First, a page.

not have sight of it. Students may request an ‘open’ reference (i.e. which they may
        see); it is likely, however, that any such open reference will be less detailed than one
        supplied in confidence. Students should note that employers tend to prefer confidential
        rather than open references.

7.4.3   Students are advised to complete each year a self-report of activities both within and
        outside the Department; this report is kept in the student’s file and provides useful
        information for the purpose of compiling a reference.

7.4.4   Any reference will probably seek to present a broader picture of a student than is offered
        by the bald detail of degree results. Referees are usually invited to comment on a
        student’s general contribution to the Department and other bodies (whether inside or
        outside the College) and to offer an opinion on competence, teamwork skills,
        commitment etc. There is more to a student than a simple degree classification: a
        student gaining, for example, a II/ii can receive a more positive reference than one
        gaining a II/i if other considerations weigh in that student’s favour.

7.4.5   If there is any information which a student would prefer not to be released to potential
        employers (e.g. a given health condition), please make sure that the referee is aware of
        it. Referees will not collude in the perpetration of deceit but have a responsibility of
        confidentiality to the student; if any request for non-disclosure places the referee in an
        untenable position, the referee will refuse to write a reference rather than break the rule
        of confidentiality.

7.4.6   A student’s relationship with the Department and the College continues long beyond
        graduation: we will normally continue to write references (but obviously the up-to-date
        relevance of what we are able to say diminishes with time; it can be helpful if we are kept
        abreast of changing circumstances) and we look forward to hearing about the progress
        of our former students’ careers. All graduating students should make sure that the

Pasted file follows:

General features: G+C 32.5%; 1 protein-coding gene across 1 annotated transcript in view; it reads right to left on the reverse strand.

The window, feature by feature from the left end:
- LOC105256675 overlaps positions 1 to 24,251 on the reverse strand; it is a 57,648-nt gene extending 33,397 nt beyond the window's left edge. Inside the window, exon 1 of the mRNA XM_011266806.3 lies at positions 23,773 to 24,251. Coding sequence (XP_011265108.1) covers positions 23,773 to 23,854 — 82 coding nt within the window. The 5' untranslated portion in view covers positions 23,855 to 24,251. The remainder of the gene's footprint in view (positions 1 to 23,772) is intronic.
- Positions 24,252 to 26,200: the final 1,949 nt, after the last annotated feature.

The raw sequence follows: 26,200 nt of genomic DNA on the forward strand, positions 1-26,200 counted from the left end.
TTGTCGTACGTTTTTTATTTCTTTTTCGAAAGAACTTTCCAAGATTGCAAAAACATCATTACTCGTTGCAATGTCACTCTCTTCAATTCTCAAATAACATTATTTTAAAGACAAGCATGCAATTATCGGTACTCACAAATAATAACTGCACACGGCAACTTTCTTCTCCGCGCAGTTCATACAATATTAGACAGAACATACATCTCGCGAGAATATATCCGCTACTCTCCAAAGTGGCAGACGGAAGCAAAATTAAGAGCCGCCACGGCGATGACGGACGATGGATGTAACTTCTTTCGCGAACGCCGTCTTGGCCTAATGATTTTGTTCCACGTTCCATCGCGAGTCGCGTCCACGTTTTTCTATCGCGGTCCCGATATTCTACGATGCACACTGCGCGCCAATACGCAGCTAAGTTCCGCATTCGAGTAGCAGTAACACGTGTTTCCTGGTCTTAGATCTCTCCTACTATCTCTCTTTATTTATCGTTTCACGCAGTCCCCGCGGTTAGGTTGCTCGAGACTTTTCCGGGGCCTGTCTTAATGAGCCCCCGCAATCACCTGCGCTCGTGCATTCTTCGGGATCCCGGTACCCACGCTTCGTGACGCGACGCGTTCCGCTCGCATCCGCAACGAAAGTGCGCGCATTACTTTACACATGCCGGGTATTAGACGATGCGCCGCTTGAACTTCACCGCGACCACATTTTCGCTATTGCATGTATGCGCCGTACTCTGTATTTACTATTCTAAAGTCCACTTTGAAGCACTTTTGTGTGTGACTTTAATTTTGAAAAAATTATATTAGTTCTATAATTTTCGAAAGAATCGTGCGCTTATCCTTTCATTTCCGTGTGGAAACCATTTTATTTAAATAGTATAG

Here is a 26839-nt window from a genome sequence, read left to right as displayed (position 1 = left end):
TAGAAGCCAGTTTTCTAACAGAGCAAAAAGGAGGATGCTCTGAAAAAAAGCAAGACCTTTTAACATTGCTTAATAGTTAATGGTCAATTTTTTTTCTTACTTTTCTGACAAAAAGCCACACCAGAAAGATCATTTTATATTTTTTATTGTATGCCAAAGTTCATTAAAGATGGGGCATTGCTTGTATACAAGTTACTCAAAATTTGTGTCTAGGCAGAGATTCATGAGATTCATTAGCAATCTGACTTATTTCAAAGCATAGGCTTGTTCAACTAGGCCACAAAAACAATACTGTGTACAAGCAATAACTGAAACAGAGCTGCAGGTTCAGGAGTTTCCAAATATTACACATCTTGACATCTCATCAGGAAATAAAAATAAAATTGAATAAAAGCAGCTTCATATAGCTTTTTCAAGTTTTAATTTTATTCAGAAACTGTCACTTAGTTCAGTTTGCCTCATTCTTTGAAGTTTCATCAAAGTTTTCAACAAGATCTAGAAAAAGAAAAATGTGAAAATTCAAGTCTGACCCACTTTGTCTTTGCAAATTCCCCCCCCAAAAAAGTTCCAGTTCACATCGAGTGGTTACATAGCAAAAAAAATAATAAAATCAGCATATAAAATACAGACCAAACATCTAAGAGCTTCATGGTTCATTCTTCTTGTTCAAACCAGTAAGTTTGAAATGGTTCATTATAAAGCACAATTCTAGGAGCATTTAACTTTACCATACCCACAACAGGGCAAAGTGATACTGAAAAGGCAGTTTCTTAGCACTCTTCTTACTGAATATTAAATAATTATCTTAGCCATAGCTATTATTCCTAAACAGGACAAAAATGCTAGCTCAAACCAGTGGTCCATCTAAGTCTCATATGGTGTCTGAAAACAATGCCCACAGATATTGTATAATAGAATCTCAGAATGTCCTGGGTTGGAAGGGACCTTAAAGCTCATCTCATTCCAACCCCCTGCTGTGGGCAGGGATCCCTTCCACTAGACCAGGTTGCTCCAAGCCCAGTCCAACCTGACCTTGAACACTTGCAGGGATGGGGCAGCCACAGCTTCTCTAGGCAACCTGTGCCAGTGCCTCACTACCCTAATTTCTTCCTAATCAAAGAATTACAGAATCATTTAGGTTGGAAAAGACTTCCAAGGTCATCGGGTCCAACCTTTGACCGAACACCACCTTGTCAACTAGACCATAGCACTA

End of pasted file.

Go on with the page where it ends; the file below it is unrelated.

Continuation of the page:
College has a current contact address.


8.1     Administration

8.1.1   The focal point of administration of all performance which takes place under the
        auspices of the Department is the Performance Manager, Concert Office, room 102. In
        the interests of the efficient and successful running of performance, all administrative
        matters and other arrangements concerning performance should be channelled through
        the Performance Manager.

8.1.2   Students are able to contribute to administration of performance through membership of
        the Performance Committee and the Music Society. Student opinion is sought and
        welcomed on performance-related matters, including programming. Wherever possible
        student conductors are also given opportunities to direct the Department ensembles
        during the year.

8.1.3   The Music Society also provides an opportunity for students to gain valuable experience
        in various aspects of Administration and prospective employers will clearly view
        involvement here in a positive light. The committee is elected annually, part in June and
        (to include incoming first-year students) part in October.

8.2     Orchestras, Choirs and Other Groups

8.2.1   There is a large number of performing groups on campus: those operating under the
        direct auspices of the Department or in close association with it include the Royal
        Holloway Symphony Orchestra, Chamber Orchestra, Sinfonietta, Royal Holloway
        Chorus, Chamber Choir, Andean Band, Gamelan Ensemble and Big Band. Interest and
        initiative lead to the formation of other ad hoc groups which meet on an occasional or
        regular basis for chamber music. The Chapel Choir is a College foundation,
        independent from the Department, and is under the control of the Director of Choral

8.2.2   Auditions are held for orchestras and choirs early in the first term. Every effort is made
        to include players of appropriate ability in at least one ensemble. Auditions are open to